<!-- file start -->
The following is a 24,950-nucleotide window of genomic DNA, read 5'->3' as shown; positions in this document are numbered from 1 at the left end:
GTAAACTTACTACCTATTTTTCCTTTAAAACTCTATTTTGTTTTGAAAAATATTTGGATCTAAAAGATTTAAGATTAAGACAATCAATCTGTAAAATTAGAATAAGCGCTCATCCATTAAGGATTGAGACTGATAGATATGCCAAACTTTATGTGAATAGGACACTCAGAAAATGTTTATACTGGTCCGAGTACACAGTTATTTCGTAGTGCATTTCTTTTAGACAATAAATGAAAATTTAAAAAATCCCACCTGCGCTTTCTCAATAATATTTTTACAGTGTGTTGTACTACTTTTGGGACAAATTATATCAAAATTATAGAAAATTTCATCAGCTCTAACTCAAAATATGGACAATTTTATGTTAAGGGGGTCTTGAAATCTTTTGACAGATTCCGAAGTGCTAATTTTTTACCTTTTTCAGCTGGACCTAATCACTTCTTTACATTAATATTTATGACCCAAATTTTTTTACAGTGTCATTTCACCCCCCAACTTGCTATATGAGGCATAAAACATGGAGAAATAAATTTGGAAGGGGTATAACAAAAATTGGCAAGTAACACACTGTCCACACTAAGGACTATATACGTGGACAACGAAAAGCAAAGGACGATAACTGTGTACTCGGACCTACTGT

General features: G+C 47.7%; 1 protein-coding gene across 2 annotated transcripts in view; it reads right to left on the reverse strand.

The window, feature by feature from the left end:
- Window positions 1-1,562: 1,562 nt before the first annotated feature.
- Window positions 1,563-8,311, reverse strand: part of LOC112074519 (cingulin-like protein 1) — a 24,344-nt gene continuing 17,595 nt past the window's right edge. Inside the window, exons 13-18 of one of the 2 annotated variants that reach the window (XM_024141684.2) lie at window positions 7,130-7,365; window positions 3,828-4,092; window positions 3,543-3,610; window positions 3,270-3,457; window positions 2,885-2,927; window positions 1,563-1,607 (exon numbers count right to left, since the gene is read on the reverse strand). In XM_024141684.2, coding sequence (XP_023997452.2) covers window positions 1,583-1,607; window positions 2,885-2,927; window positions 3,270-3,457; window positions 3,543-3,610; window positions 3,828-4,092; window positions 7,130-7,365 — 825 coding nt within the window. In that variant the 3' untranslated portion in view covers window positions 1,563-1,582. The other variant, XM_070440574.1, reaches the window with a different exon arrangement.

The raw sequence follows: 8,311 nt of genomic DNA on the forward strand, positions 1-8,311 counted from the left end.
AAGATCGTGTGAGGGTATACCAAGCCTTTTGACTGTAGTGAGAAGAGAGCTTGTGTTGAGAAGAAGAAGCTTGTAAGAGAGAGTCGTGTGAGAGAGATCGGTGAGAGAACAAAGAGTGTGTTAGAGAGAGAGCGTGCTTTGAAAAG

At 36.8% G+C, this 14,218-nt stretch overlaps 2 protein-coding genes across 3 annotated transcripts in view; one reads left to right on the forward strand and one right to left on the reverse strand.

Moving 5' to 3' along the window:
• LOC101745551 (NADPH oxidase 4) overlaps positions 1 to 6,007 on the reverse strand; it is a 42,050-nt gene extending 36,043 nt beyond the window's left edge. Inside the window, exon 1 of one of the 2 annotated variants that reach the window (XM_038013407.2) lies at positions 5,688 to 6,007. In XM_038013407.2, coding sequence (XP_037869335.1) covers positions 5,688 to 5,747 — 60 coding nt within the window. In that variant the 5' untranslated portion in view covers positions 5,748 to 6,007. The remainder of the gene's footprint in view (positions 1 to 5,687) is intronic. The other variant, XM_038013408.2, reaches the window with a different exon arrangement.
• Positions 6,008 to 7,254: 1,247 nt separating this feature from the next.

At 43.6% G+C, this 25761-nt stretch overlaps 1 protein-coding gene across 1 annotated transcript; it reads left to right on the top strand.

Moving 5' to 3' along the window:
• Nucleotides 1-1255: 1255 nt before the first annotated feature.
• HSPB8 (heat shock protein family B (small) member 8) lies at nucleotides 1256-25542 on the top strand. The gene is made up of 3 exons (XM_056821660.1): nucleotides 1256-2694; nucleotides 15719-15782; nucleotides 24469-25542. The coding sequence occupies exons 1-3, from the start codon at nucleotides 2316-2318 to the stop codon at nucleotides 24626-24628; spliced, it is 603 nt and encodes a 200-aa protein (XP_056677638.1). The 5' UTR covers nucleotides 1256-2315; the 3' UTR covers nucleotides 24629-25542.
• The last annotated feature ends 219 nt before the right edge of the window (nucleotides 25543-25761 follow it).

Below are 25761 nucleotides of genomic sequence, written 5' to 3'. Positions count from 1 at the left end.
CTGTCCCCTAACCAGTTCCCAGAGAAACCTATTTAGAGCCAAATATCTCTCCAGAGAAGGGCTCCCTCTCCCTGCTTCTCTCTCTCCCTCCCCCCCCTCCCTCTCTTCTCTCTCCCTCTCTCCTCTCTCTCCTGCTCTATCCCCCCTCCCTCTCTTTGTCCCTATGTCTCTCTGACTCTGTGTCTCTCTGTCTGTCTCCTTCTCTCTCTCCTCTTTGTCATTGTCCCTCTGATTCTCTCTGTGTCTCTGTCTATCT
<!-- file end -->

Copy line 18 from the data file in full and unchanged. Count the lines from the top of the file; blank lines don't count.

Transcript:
Below are 25761 nucleotides of genomic sequence, written 5' to 3'. Positions count from 1 at the left end.